Postharvest Biology and Technology 01/2003; · 2.45 Impact Factor
[Show abstract][Hide abstract] ABSTRACT: Glucosinolates (GSs) are S-containing compounds found in Brassica species and whose degradation products may provide protection against cancer. Sulphoraphane, a product of 4-methylsulphinylbutyl GS degradation, is a particularly potent inhibitor of anticarcinogenic detoxification enzymes. Selenium also has anticancer properties, and consumption of plants containing Se may be an effective way to increase dietary Se. Since plant uptake of Se and S is competitive, GS synthesis may be affected by Se fertilisation. The objective of this study was to determine how Se fertilisation of rapid-cycling B oleracea would affect Se and GS concentrations. Plants were grown in hydroponic solutions containing 0.0, 1.0, 2.0, 3.0, 6.0, 7.2 or 9.0 mg l−1 Na2SeO4. Mineral and glucosinolate concentrations were measured in shoots harvested just before anthesis. Total GSs decreased from 5.84 µmol g−1 (0.0 mg l−1 Na2SeO4) to 1.90 µmol g−1 (9.0 mg l−1Na2SeO4). Levels of 4-methylsulphinylbutyl GS decreased 90% when Na2SeO4 fertilisation was increased from 0 to 1 mg l−1, and remained low at higher Na2SeO4 concentrations. Shoot Se concentration was undetectable at 0.0 mg l−1 Na2SeO4 and increased significantly with Na2SeO4 fertilisation. Although B oleracea may not simultaneously deliver high levels of dietary 4-methylsulphinylbutyl GS and Se, levels of other GSs with anticarcinogenic benefits may be beneficial even with Se fertilisation.
Journal of the Science of Food and Agriculture 01/2001; · 1.88 Impact Factor
[Show abstract][Hide abstract] ABSTRACT: A study was conducted to quantify volatiles generated from Indian mustard (Bras- sica juncea L. Czerniak) tissue incorporated into soils under controlled conditions. Mus- tard residues were incorporated into noncovered and covered soils that varied by texture, temperature, moisture, pH, or sterility (autoclaved or nonautoclaved). Sandy loam soil had 38% more allyl isothiocyanate (AITC) than clay loam soil. AITC concentration in 45 °C soil was 81% higher than in soil at 15 °C, and 56% higher in covered compared to noncovered treatments. The microbial catabolism of AITC was suggested by the result that AITC con- centration in autoclaved soils was over three times that measured in nonautoclaved soils. The highest AITC level detected (1.71 µmol·L -1 ) occurred in the autoclaved covered soil. Several factors also infl uenced CO2 evolution. At 30 or 45 °C, CO2 concentration was at least 64% higher than at 15°C. The covered soil had over twice the CO2 found in the noncovered soil, and the nonautoclaved soil treatment yielded twice the CO2 measured in the autoclaved soil. There were no main effect differences among soil moisture, soil pH, and soil texture treatments for CO2 concentrations. This information could be helpful in defi ning ideal soil conditions for fi eld scale experiments. Additionally, this study demonstrates a sampling technique for testing fumigation potential of biofumigation and solarization systems that may have the potential to replace methyl bromide.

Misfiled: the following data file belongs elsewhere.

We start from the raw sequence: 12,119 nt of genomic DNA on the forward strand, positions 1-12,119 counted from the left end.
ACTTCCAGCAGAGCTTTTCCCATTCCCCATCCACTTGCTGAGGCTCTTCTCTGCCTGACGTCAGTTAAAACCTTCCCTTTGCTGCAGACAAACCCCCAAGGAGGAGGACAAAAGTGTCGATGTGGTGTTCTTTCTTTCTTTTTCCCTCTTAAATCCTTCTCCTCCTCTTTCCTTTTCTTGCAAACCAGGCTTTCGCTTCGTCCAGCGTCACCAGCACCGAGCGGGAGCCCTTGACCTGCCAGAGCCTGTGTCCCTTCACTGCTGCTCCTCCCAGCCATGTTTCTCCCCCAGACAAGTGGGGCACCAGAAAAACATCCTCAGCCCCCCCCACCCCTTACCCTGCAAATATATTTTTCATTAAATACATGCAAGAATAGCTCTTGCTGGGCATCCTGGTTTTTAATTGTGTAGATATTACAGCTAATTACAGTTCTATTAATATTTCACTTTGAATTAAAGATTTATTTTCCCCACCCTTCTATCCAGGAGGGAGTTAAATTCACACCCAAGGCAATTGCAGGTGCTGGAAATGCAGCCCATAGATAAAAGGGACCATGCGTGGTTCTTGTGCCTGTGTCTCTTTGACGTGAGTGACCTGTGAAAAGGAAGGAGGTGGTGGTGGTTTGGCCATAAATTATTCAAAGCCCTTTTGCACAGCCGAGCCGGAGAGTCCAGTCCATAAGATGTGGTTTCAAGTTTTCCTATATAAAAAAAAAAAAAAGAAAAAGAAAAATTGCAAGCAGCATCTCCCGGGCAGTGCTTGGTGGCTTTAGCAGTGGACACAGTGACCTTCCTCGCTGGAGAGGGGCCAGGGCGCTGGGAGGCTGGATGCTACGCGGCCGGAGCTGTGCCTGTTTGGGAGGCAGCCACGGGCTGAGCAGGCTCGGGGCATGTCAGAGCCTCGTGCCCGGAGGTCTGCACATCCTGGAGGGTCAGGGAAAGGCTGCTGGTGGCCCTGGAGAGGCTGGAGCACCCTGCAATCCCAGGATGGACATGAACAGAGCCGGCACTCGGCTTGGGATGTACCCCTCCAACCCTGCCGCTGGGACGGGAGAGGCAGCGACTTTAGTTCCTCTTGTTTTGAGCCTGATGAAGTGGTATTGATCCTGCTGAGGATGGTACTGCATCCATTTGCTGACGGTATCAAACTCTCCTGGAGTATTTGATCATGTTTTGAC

[Show abstract][Hide abstract] ABSTRACT: One alternative approach to control of soilborne diseases is to exploit biotoxic chemicals present in plant tissue. The aldehydes (E)-2-hexenal, n-hexanal, and (Z)-3-hexenal, and the alcohol (Z)-3-hexenol suppressed the pathogens Botrytis cinerea, Rhizoctonia solani, Fusarium oxysporum, Didymella lycopersici, and Cladosporium fulvum (Urbasch, 1984). (E)-2-hexenal, hexanal, (Z)-3-hexenal, and (Z)-3-hexenol we commonly produced by crushed green plant material (Buttery, 1981). Other research has shown that macerated Brassica tissues release isothiocyanates (ITCs), particularly effective pesticidal plant chemicals. The incorporation of freshly chopped Brassica residues into soil is promising as a means of soilborne disease control. In our study, we tested several plant species for their biotoxicity to B. cinerea. Materials and Methods Experiment 1: A 5-mm diameter agar plug with B cinerea hyphae was transferred from a stock culture plate to the center of a petri dish containing fresh agar Ten g of freshly macerated leaf tissue was added to a 500-ml jar The agar plate with B cinerea hyphae was inverted, placed over the mouth of the jar, and scaled with Parafilm ®. This procedure was performed for 4 replications each of leaf material from Indian mustard, 'Florida Broadleaf mustard "Premium Crop' broccoli, 'Italian Green broccoli, 'Charmant' cabbage 'Florida Dutch' cabbage, 'Seven Top' turnip, 'Bin Scotch Curled' kale, upland cress, Michili Chinese cabbage, 'Long Island' Brussels sprouts, and a control treatment that contained no plant tissue. Plates were incubated for 4 days at 22 C in constant fight. After 4 days, the diameters of the B. cinerea colonies were measured, and calculated as a percentage of the colony diameters in the control jars. Experiment 2: The procedure for Experiment I was followed using leaf tissue from Indian mustard, 'Premium Crop' broccoli, Michili Chinese cabbage, 'Celebrity' tomato, and 'Chandler' strawberry. B. cinerea diameters were measured daily for 4 days.